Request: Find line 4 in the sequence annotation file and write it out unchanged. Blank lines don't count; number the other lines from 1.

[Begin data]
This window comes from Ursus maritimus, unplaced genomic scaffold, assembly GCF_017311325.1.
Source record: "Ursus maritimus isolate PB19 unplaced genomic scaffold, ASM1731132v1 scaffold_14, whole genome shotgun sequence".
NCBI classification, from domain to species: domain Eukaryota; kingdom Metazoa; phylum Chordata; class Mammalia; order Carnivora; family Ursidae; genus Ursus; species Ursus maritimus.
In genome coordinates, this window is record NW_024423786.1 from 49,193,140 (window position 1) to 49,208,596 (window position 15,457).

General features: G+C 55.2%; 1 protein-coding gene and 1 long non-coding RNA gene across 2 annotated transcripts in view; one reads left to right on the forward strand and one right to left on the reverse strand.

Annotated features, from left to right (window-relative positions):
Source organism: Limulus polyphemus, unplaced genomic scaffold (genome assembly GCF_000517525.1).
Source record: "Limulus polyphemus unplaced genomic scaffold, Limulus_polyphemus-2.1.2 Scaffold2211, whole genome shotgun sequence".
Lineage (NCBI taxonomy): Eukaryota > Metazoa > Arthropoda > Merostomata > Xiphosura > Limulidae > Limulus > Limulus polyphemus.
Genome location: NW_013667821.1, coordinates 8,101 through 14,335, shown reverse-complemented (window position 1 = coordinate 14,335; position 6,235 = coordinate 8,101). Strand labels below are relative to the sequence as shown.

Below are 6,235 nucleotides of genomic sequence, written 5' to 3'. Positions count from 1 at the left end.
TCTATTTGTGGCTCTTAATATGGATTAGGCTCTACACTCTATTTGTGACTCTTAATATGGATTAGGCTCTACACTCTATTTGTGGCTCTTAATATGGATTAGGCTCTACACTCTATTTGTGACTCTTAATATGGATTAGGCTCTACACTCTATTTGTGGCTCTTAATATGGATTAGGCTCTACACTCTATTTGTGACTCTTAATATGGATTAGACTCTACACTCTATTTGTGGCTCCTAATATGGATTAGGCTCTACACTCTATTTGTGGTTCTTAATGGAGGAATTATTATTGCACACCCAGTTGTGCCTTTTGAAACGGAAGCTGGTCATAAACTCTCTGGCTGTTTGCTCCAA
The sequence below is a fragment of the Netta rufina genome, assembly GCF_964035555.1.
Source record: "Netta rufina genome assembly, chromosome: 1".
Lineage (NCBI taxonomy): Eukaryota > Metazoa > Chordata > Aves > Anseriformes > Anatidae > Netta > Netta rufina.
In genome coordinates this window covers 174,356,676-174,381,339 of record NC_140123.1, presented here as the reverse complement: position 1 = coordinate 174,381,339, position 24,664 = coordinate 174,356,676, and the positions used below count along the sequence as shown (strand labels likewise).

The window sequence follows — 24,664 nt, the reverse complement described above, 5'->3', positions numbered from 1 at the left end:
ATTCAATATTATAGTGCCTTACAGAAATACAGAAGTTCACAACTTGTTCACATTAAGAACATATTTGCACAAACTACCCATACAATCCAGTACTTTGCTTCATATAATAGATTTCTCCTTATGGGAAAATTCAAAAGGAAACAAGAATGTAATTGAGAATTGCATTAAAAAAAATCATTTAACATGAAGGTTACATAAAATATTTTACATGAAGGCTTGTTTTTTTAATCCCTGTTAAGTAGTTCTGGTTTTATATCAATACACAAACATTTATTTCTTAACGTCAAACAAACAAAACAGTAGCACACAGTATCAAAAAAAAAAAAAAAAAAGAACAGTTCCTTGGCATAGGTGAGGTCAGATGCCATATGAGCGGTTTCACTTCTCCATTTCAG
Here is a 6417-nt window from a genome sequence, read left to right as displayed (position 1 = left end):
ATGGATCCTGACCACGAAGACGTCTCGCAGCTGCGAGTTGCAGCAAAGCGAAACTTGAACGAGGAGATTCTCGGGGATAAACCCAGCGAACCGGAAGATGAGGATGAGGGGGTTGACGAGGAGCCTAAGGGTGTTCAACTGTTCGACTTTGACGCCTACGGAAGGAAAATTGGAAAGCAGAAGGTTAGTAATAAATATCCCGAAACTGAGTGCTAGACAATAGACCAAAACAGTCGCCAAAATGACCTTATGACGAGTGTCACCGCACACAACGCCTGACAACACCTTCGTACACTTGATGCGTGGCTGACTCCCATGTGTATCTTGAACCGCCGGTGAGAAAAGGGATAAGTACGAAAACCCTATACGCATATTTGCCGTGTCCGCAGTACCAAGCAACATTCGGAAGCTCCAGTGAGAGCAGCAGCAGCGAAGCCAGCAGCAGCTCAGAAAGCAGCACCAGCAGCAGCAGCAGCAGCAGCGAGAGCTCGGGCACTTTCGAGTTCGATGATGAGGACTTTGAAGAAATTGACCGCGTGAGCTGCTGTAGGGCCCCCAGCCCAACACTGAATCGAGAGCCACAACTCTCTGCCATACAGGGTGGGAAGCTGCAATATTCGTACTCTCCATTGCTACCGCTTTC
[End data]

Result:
In genome coordinates, this window is record NW_024423786.1 from 49,193,140 (window position 1) to 49,208,596 (window position 15,457).